Ensemble Monte Carlo and full-wave electrodynamic models implemented self-consistently on a parallel processor using perfectly matched layer boundary conditions

Ik Sung Lim, Robert O. Grondin, Samir El-Ghazaly

    Research output: Contribution to journalArticle

    1 Scopus citations


    We have been using a self-consistent formulation of full-wave electromagnetic solvers and ensemble Monte Carlo techniques to model ultrafast photoconductivity. Our simulations are running on a MasPar machine. This paper will address aspects of this simulation which may interest workers who are simulating not only photoconductive systems but other systems as well which involve electrodynamics, waves and wave phenomena and ensemble Monte Carlo transport models. In particular, we will report on the inclusion of perfectly matched layer approaches to absorbing boundary conditions for electromagnetic waves. These have in the past several years become widely used in computational electromagnetics codes because they reduce error due to spurious numerical wave reflection off of an absorbing boundary by several orders of magnitude. We will also address the issue of computational cost and show that a full-wave electromagnetic approach is more competitive with a Poisson's equation approach than one might believe. Lastly, our system has the feature that the active portion where the electrons and holes lie is in fact a small fraction of the total experimental system's volume. Unless care is exerted one either has a very significant load imbalance problem or high communications overhead. We compare two different tradeoffs between load imbalance and communications overhead.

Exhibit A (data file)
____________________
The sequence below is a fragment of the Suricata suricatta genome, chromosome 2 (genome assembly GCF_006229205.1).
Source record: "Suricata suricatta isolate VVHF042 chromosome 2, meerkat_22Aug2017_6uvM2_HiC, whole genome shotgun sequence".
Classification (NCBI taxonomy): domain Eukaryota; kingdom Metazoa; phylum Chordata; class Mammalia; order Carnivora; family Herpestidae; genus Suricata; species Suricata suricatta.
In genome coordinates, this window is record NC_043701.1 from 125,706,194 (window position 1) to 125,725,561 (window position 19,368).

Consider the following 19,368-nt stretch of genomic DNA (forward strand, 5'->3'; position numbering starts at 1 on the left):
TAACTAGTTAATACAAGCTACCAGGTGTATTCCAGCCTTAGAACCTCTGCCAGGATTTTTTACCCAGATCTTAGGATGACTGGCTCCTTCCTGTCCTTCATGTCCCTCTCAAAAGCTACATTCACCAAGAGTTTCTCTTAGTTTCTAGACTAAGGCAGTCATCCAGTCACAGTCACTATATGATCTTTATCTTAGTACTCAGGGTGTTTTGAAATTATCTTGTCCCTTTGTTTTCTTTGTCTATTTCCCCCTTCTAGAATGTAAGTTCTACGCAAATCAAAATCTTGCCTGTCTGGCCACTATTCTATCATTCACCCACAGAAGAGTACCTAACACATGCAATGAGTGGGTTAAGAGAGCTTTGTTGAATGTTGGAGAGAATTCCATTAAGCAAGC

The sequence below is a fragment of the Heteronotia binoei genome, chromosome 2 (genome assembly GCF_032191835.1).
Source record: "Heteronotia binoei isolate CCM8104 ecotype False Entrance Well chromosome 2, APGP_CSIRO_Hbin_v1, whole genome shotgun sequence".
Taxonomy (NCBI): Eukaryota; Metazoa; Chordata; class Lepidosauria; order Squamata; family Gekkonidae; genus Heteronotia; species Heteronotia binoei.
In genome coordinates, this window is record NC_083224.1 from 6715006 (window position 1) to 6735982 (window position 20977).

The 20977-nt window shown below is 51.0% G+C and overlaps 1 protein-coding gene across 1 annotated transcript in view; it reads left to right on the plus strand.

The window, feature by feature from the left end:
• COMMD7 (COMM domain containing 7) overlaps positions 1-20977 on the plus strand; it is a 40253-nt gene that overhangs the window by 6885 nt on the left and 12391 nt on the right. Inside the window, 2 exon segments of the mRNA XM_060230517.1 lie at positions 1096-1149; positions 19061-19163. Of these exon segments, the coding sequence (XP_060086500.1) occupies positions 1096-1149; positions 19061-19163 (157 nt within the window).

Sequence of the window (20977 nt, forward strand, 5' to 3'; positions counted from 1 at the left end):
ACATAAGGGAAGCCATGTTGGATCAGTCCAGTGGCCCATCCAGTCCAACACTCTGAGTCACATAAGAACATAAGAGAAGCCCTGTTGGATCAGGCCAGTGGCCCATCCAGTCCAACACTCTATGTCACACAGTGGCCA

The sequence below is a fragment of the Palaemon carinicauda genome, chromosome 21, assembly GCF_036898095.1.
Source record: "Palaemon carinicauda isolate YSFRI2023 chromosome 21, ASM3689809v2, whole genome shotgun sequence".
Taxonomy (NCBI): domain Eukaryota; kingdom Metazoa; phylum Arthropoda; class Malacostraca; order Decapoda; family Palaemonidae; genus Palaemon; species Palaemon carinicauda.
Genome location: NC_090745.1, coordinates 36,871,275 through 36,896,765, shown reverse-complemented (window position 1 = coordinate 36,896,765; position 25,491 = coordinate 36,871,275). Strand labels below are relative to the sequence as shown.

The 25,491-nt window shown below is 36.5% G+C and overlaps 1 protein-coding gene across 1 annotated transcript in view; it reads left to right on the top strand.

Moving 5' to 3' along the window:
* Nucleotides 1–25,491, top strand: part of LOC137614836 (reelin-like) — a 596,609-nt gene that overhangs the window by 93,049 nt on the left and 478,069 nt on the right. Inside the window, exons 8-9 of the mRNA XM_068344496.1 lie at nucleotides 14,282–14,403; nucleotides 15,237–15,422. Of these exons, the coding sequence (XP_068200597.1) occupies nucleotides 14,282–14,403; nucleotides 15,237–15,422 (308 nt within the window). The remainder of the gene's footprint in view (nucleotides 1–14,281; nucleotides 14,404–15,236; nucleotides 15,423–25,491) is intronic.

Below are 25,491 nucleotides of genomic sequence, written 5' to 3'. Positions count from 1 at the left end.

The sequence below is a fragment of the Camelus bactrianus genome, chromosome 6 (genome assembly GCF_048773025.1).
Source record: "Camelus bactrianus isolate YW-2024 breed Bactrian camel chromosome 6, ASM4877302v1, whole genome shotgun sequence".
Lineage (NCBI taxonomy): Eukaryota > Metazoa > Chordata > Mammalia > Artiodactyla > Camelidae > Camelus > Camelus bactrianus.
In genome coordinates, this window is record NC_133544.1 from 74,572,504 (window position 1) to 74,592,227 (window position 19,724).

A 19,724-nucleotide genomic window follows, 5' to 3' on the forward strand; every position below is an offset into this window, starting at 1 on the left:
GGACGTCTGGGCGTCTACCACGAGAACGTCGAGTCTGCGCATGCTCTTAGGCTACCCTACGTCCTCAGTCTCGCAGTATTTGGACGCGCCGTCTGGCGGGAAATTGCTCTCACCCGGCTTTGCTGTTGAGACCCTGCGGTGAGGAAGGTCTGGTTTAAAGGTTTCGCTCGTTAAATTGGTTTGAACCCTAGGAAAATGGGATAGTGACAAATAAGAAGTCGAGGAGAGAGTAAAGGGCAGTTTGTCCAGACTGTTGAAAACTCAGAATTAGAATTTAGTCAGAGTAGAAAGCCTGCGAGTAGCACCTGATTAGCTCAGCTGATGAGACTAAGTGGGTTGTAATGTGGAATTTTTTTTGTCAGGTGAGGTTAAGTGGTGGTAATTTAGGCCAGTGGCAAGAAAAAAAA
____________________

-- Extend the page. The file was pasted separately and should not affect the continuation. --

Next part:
Original languageEnglish (US)
    Pages (from-to)129-133
    Number of pages5
    JournalVLSI Design
    Issue number1-4
    StatePublished - Dec 1 1998



    • Electrodynamic
    • Full-wave
    • Monte Carlo
    • PML
    • Parallel processor
    • Wave-absorbing boundaries

    ASJC Scopus subject areas

    • Hardware and Architecture
    • Computer Graphics and Computer-Aided Design
    • Electrical and Electronic Engineering

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